Alumnus Bruce Penniman Named Massachusetts Teacher of the Year

AMHERST, Mass. - University of Massachusetts alumnus Bruce Penniman has been named the 1998-99 Massachusetts Teacher of the Year by the state Department of Education. Penniman was selected from more than 400 nominees for the 36th annual state award. A formal ceremony at the State House in Boston is scheduled for Sept. 23 with Acting Governor Paul Cellucci and Education Commissioner David Driscoll attending.

Penniman graduated from UMass with an English degree in 1971 and began teaching at both Amherst Regional junior high and high school that same year. While teaching, Penniman continued his education at UMass, obtaining an MA in English in 1974 and an Ed.D. in English Education in 1985. In 1994, Penniman participated in the Western Massachusetts Writing Project (WMWP), the UMass-based regional site for the federally funded National Writing Project to promote the teaching of writing. Since that time, Penniman has served in a leadership capacity in the WMWP, joining UMass English professor Charles Moran and two other area teachers as a co-director.

Penniman is the second UMass alumnus this decade to receive the Massachusetts Teacher of the Year award. Jerry Howland, a 1970 graduate of the University, won the award for 1994-95, and subsequently went on to become just one of four finalists nationwide to compete for the 1995 National Teacher of the Year award (only three other Massachusetts teachers have reached the national level in the award’s 47-year-history). In addition, last year’s Massachusetts Teacher of the Year award winner, Mary Ginley, was a participant in the 1993 WMWP Invitational Summer Institute.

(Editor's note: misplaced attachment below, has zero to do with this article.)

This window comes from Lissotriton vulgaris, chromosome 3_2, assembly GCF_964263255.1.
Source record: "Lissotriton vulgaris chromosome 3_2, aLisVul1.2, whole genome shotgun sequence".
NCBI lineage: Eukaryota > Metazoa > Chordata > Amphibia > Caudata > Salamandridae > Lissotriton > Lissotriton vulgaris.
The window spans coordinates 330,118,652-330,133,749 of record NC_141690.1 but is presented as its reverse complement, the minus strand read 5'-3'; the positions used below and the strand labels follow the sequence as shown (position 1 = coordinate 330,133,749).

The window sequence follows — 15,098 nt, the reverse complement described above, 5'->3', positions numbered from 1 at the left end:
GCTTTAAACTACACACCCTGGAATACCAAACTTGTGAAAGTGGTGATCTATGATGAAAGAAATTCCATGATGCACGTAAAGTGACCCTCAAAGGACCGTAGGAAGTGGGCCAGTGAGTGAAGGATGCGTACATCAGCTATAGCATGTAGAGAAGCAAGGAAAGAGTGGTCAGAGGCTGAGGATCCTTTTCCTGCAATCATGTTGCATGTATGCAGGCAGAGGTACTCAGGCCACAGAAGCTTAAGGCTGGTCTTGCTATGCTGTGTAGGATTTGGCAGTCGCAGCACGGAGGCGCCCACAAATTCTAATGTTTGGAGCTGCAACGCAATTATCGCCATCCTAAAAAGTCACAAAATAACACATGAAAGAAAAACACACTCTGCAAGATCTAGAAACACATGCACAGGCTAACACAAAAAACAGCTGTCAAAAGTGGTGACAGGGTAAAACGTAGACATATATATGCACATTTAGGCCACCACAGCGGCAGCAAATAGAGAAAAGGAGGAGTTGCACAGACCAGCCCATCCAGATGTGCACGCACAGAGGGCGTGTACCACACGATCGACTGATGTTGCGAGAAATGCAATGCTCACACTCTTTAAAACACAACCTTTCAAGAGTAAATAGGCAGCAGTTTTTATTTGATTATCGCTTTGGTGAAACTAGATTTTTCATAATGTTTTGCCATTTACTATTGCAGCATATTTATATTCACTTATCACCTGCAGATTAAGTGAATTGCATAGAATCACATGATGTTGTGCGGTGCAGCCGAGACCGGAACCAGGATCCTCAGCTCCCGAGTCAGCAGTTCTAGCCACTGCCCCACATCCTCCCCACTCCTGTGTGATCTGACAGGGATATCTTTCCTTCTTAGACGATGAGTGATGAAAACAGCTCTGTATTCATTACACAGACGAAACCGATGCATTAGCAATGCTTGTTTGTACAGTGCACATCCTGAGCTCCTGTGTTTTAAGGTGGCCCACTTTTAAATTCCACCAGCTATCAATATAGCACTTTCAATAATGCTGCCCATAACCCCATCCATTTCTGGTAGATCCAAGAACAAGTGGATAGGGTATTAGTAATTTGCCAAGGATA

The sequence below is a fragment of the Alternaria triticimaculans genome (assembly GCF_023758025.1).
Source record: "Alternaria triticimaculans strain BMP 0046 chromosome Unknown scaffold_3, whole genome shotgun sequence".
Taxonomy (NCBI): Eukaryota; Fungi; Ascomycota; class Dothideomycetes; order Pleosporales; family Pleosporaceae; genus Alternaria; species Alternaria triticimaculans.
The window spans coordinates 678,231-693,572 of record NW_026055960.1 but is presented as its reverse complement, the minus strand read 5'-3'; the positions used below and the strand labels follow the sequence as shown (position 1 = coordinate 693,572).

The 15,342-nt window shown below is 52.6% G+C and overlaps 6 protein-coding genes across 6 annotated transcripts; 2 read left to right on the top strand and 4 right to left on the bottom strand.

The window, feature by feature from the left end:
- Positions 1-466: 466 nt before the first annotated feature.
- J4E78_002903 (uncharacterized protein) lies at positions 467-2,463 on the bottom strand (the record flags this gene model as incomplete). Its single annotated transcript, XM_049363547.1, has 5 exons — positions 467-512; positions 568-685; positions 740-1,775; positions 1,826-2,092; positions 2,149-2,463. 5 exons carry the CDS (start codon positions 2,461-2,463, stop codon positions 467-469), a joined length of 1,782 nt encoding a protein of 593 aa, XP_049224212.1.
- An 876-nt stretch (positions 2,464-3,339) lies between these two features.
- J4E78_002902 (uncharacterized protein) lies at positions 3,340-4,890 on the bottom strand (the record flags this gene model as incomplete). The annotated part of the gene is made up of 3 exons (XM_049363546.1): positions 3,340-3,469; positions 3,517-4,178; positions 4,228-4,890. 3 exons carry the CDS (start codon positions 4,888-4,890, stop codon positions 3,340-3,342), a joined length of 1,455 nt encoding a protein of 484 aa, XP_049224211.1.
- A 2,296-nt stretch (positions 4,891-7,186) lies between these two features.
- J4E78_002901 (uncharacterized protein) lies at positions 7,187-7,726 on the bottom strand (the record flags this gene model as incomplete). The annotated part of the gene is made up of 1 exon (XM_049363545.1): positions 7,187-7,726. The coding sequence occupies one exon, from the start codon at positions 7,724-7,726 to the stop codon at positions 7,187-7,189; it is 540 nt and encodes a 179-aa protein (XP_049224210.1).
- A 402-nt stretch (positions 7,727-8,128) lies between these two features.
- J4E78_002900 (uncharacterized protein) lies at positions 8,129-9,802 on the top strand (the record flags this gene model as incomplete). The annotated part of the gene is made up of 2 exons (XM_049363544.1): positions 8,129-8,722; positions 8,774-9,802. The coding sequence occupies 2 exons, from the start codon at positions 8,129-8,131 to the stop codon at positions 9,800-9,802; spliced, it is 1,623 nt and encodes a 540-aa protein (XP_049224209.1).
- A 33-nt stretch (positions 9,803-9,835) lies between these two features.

"This award is yet another fine example of the quality of our education program and the kind of teachers this institution produces for the commonwealth," says Bailey Jackson, dean of the School of Education at UMass.

The Teacher of the Year is chosen by a committee of former teachers of the year, public school administrators, students, parents, and representatives of teacher associations. As teacher of the year, Penniman will spend the coming year on sabbatical, touring Massachusetts schools and presenting workshops to fellow teachers. He also will receive various awards including computer hardware and software, supplies for himself and his school, course vouchers at colleges and universities, and a crystal apple from the state Department of Education.

Penniman is now a candidate for National Teacher of the Year honors. Those winners will be announced in April 1999.